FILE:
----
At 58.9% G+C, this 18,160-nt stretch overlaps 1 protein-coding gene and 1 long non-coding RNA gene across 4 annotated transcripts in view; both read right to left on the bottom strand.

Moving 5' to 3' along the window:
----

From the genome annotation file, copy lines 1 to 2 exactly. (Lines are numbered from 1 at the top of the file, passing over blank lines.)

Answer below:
At 58.9% G+C, this 18,160-nt stretch overlaps 1 protein-coding gene and 1 long non-coding RNA gene across 4 annotated transcripts in view; both read right to left on the bottom strand.

Moving 5' to 3' along the window: